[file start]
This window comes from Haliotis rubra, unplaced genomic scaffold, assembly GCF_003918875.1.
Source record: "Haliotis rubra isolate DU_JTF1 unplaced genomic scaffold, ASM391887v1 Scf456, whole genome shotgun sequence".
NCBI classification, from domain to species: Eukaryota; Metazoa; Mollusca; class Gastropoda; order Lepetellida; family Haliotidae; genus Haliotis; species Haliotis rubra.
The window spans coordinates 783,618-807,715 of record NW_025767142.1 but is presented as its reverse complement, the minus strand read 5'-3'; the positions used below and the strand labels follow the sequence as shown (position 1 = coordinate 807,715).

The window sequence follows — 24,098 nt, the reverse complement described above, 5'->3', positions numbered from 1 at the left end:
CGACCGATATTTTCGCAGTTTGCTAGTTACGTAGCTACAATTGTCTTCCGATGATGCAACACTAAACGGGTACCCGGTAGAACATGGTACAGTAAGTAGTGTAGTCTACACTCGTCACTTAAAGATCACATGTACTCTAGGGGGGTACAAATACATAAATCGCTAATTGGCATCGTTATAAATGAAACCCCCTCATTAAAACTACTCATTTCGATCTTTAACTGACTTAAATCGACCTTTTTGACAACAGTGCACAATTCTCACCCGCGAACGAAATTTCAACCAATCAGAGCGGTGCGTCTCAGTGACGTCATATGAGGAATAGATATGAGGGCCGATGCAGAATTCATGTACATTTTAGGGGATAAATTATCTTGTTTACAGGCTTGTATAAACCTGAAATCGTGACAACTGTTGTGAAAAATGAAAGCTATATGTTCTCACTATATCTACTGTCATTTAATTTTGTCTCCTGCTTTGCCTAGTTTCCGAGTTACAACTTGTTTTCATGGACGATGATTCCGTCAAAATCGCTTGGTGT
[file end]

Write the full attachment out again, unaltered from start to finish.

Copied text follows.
This window comes from Haliotis rubra, unplaced genomic scaffold, assembly GCF_003918875.1.
Source record: "Haliotis rubra isolate DU_JTF1 unplaced genomic scaffold, ASM391887v1 Scf456, whole genome shotgun sequence".
NCBI classification, from domain to species: Eukaryota; Metazoa; Mollusca; class Gastropoda; order Lepetellida; family Haliotidae; genus Haliotis; species Haliotis rubra.
The window spans coordinates 783,618-807,715 of record NW_025767142.1 but is presented as its reverse complement, the minus strand read 5'-3'; the positions used below and the strand labels follow the sequence as shown (position 1 = coordinate 807,715).

The window sequence follows — 24,098 nt, the reverse complement described above, 5'->3', positions numbered from 1 at the left end:
CGACCGATATTTTCGCAGTTTGCTAGTTACGTAGCTACAATTGTCTTCCGATGATGCAACACTAAACGGGTACCCGGTAGAACATGGTACAGTAAGTAGTGTAGTCTACACTCGTCACTTAAAGATCACATGTACTCTAGGGGGGTACAAATACATAAATCGCTAATTGGCATCGTTATAAATGAAACCCCCTCATTAAAACTACTCATTTCGATCTTTAACTGACTTAAATCGACCTTTTTGACAACAGTGCACAATTCTCACCCGCGAACGAAATTTCAACCAATCAGAGCGGTGCGTCTCAGTGACGTCATATGAGGAATAGATATGAGGGCCGATGCAGAATTCATGTACATTTTAGGGGATAAATTATCTTGTTTACAGGCTTGTATAAACCTGAAATCGTGACAACTGTTGTGAAAAATGAAAGCTATATGTTCTCACTATATCTACTGTCATTTAATTTTGTCTCCTGCTTTGCCTAGTTTCCGAGTTACAACTTGTTTTCATGGACGATGATTCCGTCAAAATCGCTTGGTGT